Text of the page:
Transition to a more alkaline healthy diet requires a shift in attitude towards food. The important point to remember is that small changes go a long way. Add more alkaline foods to your diet gradually.
7 Sure-fire ways to make alkaline diet benefit you:
1) Reduce the consumption of sugar and products made from sugar, including soda, pies, ice cream, jello, jams & jellies, artificial juices, puddings, doughnuts, corn syrups, chewing gum, sweetened drinks, cookies, breakfast cereals, liqueurs, mixed drinks.
2) Avoid processed foods and condiments including ketchup, salad dressings, pickles, luncheon meats, canned fruits, breads, relish, cheese dips, peanut butter, prepared seafood, frozen vegetables, crackers, canned soups, hot dogs, sausages, sweetened yogurt.
3) Avoid cooking and heating foods and drinks in the microwave.
4) Avoid dairy, meats, fried foods and fast foods.
5) Increase your consumption of raw vegetables and raw fresh fruits (without sugar). You should include raw vegetables in every meal. If your breakfast is so small that you only eat toast or cereal, stop eating toast and take fresh fruits or vegetable juices instead. If your lunches usually consist of sandwiches try to substitute it with a raw salad or a vegetable juice. Have a large salad before you eat a heavy entree at dinner. This way, you will be sure to eat all of the salad instead of finding yourself too full to finish it.
6) Grains form the base of a balanced diet and are important in maintaining the alkaline balance in the body. Grains are a great source of vitamins, minerals, and essential nutrients, including folic acid, fiber, carbohydrates antioxidants and phytoestrogens. The Department of Food and Science and Nutrition at University of MInnesota determined that consumption of whole grains reduces the risk of chronic diseases including cancer and cardiovascular disease. By eating grains you can eat less but feel full. Grains should comprise about 20% of your diet.
7) Don’t forget to hydrate. Drink at least half of your body weight in ounces of good quality water each day. Add liquid minerals to increase the quality of water.
If you follow these easy 7 steps it will allow you to create the proper alkaline balance within your body.
Creating the proper alkaline balance within your body will bring you increased quality of life. You’ll start seeing immediate improvements in your health. Your energy will increase, your concentration will be stronger. You’ll build strength, stamina, and resistance to diseases. Your entire body will function more efficiently just like it was meant to do.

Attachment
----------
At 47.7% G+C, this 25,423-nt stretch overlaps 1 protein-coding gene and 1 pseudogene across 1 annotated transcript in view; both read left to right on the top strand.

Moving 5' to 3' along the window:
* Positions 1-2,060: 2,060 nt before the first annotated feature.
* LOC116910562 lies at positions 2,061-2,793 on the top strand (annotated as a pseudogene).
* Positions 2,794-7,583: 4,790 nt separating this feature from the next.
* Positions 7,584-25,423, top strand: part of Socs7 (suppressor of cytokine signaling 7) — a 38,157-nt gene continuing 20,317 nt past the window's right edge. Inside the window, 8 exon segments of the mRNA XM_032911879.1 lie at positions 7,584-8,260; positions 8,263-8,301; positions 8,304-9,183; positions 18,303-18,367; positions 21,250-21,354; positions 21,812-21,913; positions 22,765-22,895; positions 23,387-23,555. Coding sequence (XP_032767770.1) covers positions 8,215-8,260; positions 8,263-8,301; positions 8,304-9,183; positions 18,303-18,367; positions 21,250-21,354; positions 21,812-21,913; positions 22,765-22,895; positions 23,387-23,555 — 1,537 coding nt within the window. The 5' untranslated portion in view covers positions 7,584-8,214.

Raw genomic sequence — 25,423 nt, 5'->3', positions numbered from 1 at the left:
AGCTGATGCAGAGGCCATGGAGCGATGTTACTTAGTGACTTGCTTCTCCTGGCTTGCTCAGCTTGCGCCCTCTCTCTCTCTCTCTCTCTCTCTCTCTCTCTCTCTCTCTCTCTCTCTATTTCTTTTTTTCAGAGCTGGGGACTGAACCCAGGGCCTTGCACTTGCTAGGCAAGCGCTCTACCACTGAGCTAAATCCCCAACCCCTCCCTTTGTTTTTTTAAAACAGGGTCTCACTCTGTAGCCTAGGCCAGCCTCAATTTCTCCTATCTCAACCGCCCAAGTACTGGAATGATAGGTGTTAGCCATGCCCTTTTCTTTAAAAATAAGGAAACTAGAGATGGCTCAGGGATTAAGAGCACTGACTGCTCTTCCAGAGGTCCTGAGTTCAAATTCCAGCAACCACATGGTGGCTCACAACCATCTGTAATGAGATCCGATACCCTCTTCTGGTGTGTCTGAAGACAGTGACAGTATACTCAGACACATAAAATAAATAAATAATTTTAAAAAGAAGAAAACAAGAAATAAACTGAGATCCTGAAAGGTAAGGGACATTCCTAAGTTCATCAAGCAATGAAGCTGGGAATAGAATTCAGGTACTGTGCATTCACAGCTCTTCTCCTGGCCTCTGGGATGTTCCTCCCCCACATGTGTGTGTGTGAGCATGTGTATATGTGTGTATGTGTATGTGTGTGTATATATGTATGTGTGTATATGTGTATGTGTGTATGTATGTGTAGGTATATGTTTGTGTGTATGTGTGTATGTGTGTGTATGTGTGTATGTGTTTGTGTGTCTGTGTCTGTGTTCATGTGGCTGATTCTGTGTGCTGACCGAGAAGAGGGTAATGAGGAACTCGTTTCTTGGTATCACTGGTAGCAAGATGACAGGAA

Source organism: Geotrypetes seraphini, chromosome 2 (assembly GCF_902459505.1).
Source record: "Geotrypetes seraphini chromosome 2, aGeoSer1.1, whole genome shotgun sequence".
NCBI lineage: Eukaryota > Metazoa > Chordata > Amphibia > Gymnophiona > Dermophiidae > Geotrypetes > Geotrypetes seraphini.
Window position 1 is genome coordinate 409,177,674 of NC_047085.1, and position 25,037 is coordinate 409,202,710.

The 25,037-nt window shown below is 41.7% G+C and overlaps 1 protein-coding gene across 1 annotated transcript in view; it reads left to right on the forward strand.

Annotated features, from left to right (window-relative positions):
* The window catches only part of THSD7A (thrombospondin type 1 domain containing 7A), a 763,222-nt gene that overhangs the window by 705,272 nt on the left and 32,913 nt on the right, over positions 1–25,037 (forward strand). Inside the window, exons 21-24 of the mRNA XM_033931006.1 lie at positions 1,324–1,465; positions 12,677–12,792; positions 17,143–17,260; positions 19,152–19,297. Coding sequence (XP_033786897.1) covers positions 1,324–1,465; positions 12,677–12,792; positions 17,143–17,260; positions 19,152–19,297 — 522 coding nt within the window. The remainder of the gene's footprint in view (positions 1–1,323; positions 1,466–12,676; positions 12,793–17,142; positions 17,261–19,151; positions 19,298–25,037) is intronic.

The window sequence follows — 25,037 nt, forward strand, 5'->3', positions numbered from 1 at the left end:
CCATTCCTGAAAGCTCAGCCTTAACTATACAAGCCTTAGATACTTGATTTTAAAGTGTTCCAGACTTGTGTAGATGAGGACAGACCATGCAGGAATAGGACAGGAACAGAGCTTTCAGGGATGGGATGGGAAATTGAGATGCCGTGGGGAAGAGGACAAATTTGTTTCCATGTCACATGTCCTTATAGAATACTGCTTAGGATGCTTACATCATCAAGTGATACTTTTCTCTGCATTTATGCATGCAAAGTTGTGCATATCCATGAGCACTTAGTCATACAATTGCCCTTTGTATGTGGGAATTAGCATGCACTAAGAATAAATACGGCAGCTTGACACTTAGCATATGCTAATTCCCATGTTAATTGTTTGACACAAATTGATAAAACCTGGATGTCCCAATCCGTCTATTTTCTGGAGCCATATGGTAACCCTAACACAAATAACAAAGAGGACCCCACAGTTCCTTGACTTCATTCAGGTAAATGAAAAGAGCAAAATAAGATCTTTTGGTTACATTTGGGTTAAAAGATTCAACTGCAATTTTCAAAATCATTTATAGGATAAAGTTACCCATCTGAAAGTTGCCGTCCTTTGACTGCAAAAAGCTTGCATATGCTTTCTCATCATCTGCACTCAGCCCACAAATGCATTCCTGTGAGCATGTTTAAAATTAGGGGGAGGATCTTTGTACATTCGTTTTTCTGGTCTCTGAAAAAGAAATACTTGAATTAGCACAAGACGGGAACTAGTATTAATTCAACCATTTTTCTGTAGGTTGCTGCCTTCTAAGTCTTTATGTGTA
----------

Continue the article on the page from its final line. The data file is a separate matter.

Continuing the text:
#nutrition #alkalinediet #healthcoaching
Let yourself be silently drawn by the stronger pull of what you really love.
Think for a moment of a food from your past, one that makes you feel great after you eat it for no specific reason. Maybe it is macaroni and cheese, slow-simmered tomato sauce, ice cream cones or potato pancakes. Eating comfort foods (every now and then) can be incredibly healing, even though your rational brain might not consider it highly nutritious.
Food has the power to impact us on a level deeper than just our physical well-being. What we eat can reconnect us to precious memories, like childhood playtimes, first dates, holidays, our grandmother’s cooking or our country of ancestry. Our bodies remember foods from the past on an emotional and cellular level. Eating this food connects us to our roots and has youthening and nurturing effects that go far beyond the food’s biochemical make-up.
Acknowledging what different foods mean to us is an important part of cultivating a good relationship with food. This month when we celebrate lovers and relationships, it’s important to notice that we each have a relationship with food—and that this relationship is often far from loving. Many of us restrict food, attempting to control our weight. We often abuse food, substituting it for emotional well-being. Others ignore food, swallowing it whole before we’ve even tasted it.
What would your life be like if you treated food and your body as you would treat your beloved – with gentleness, playfulness, communication, honesty, respect and love? The next time you eat your soul food, do so with awareness and without guilt, and enjoy all the healing and nourishment it brings you.